I’ve been kinda’ wondering when the cell phone jammer question would start coming up. I mean, it’s a hell of a fight to pick. On the one hand, you have people like us, who’ll see it as a major escalation in the fight against cameras. On another hand, it’s stepping directly into the path of the Feds (at least, unless they’re willing to go to the FCC and ask for an ‘exemption’ for law enforcement – fun to see them give the justification). And thirdly, even among the public that’s fine with the ban on photographing/filming the police, it’s a pretty big step. It’d just be a matter of time before the first heart attack victim dies because he couldn’t get a call out – the police were throwing their weight around with a motorist on the next block.

    Wish I could say I don’t see them picking this fight.

  13. #13 |  EH | 

    Bite-mark news via Injustice Everywhere: http://www.detnews.com/article/20111019/METRO03/110190345/1412/METRO03/Warren-settles-rape-case-lawsuit-for-$2.8M

  14. #14 |  John C. Randolph | 

    Time to fire that department, every last one of them, and hire some professional officers to replace them.

    -jcr

  15. #15 |  rapscallion | 

    The police are eventually going to make a big, organized push to outlaw recording them with officer safety as the excuse. They’re just waiting for any kind of an incident where an officer is attacked because he or she was on a youtube video doing something violent. I don’t know if they’ll succeed or not.

  16. #16 |  Murc | 

    As a Rochester local, I can tell you straight up that this story is getting almost zero attention.

    The original Emily Good thing did… and nearly all the commentary from local opinion makers was on the side of the cops for busting her. The DA race and the background on it? Practically nothing.

  17. #17 |  Whim | 

    All across the U.S., police are increasingly aggressive in trying to confiscate cell phone cameras that citizens have used to record police behavior (or misbehavior).

    Curiously, when (and if) the cell phones are ever returned, the video has been deleted. Recovery software has sometimes been used to restore the deleted videos.

    The police do NOT like Qik. The problem with military cell phone jammers is that they jam a pretty wide area, not just a short distance from the jammer.

    As someone commented, the heart attack victim that cannot get cellular phone service to call 9-1-1 for EMT is going be rather perturbed…..

  18. #18 |  Michael Chaney | 

    All of these “interfering with police” laws and such need to be rewritten when my “somebody’s going to jail” format. It’s like this – if a cop wants to arrest somebody on this charge, somebody’s going to jail. It’s either that person or the cop. If the charge is subsequently dropped or the person is found “not guilty” in court, the cop automatically is guilty of an offense of the same level and sentenced thusly. It would put an end to this nonsense and no honest cop would have to worry about it.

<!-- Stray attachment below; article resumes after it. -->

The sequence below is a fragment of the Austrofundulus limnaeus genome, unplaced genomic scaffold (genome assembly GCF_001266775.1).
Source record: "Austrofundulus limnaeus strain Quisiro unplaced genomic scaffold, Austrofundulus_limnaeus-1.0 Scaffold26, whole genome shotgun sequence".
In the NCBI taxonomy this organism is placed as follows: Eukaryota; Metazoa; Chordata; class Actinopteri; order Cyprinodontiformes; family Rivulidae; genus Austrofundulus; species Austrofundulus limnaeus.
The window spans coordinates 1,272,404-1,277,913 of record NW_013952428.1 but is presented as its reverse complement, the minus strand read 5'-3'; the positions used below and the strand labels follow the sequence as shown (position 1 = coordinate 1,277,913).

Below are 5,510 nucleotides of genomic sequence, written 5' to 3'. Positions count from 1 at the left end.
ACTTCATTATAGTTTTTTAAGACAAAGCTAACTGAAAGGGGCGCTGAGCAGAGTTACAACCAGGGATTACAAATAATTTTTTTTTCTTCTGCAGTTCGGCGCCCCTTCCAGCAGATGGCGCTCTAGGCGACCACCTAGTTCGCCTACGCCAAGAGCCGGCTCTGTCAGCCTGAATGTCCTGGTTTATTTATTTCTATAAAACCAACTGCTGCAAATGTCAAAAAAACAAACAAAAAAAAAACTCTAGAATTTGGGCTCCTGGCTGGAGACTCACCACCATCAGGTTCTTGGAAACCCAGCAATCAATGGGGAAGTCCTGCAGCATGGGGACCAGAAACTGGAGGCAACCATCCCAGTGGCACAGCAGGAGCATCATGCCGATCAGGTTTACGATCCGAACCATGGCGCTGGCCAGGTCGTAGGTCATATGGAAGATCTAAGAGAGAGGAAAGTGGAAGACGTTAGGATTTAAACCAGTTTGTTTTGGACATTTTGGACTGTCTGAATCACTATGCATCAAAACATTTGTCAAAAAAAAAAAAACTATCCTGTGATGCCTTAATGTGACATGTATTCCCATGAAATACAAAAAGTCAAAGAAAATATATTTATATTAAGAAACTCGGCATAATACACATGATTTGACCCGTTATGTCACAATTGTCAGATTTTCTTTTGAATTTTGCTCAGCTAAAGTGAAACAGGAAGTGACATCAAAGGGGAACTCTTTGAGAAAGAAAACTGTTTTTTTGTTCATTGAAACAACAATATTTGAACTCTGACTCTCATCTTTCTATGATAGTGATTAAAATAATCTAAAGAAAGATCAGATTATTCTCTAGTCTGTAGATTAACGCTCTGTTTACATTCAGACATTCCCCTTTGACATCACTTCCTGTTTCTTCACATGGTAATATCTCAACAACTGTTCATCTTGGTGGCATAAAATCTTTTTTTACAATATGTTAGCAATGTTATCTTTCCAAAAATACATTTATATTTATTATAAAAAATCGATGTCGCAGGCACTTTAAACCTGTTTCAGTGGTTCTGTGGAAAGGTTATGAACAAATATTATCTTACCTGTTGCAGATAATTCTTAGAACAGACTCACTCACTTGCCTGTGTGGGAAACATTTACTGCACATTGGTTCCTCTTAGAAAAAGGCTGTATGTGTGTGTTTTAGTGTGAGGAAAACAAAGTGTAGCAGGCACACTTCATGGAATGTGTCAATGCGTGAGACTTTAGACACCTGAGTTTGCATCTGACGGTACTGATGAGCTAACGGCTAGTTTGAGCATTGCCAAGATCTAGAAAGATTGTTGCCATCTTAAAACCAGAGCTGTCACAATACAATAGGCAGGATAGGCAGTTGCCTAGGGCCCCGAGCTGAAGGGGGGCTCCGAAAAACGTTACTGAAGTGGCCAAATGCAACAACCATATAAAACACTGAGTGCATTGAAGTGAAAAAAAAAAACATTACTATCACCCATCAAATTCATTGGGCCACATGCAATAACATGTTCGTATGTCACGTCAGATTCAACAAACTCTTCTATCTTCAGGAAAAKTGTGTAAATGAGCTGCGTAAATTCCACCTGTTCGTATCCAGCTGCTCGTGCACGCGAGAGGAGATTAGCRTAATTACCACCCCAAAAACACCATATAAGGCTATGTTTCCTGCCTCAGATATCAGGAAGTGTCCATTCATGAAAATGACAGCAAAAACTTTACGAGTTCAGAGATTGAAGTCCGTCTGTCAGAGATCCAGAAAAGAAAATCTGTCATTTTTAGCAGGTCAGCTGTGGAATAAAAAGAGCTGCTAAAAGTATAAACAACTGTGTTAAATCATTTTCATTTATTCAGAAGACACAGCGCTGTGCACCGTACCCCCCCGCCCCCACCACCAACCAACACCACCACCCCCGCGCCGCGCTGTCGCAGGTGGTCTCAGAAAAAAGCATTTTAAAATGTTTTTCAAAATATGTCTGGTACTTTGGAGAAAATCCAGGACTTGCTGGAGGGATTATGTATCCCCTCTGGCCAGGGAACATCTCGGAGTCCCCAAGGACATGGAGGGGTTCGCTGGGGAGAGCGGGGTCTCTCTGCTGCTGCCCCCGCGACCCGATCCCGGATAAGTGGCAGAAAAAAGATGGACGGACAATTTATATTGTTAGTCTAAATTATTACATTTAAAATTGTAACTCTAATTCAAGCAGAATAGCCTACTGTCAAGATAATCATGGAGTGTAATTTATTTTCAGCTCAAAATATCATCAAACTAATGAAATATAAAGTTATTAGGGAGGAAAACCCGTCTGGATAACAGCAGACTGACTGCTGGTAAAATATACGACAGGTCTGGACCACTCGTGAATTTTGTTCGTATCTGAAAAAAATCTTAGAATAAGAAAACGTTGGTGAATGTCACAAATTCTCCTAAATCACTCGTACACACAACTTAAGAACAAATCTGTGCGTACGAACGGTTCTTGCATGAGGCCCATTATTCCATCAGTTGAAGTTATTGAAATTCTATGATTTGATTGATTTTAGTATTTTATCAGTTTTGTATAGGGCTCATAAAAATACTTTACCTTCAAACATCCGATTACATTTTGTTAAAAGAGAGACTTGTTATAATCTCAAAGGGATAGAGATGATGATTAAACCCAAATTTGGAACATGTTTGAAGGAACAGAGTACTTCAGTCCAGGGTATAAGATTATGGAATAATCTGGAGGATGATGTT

19. #19 |  John P. | 

    Most bank and ATM alarms are cellular these days, to stop folks from cutting the phone lines etc… while I completely agree with all regarding the public reaction to cops using such technology to cover up their misconduct.

    I don;t see it ever being used widespread, because of the havoc it would create as patrol cars roamed about, blocking cell signals to anyone and everyone within a given distance from the car…

    I shudder to think of what would happen if the cops did begin using such things, as it would certainly be seen by the public as a blatant attempt to hide something.

    We all know what that something is, but many people still think police misconduct and excessive force is as elusive as Bigfoot and simply don’t exist…

    And many in the public, those who already district the cops or outright hate them will see it as a shot across the bow, so to speak and where it goes from there is anyones guess…

  20. #20 |  stupidamerkin | 

    Criminal thugs with guns and badges out of control. The time has come for the people to get a his insanity and take care of business.

  21. #21 |  Boyd Durkin | 

    Thug Life.

  22. #22 |  kyl | 

    “Good was charged with interfering with a police stop — the arresting officer contended she was endangering police…”

    I am 57 years old and have had cameras aimed at me countless times. Funny thing is, I have NEVER ONCE felt endangered. And I was not protected by a gun, a taser, a can of mace, and a big stick, either!

  23. #23 |  Hour of the Time » News 10/21/11 – Updated 1450 hrs. Eastern | 

    [...] http://www.theagitator.com/2011/10/20/police-union-punishes-das-office-for-not-illegally-charging-wo… [...]

  24. #24 |  jim | 

    All acts of desperation………..Keep this in mind boyz in blue, we are never going to submit to this tyranny, GOT IT!!! Are you blind? You are fighting a losing battle that will ensnare you and yours, and not just the citizens you hold in such contempt. Enjoy your substantially reduced pensions.

  25. #25 |  John P. | 

    Honest cops do not fear the camera, infact they welcome them, the more the better. That way if they are ever falsely accused of wrongdoing they can point to the cameras to clear them.

    Criminal cops and those who suspect their actions are not legal are the ones causing all the uproar over being filmed.

    its just that simple.

  26. #26 |  Update roundup | 

    [...] Union Punishes DA’s Office for Not Illegally Charging Woman Who Recorded Cops” [Radley Balko, [...]

  27. #27 |  Don Keefhardt | 

    Post-election update –

    Sandra Doorley – DA Mike Green’s ADA at the time of the “Emily Good” case – was elected DA.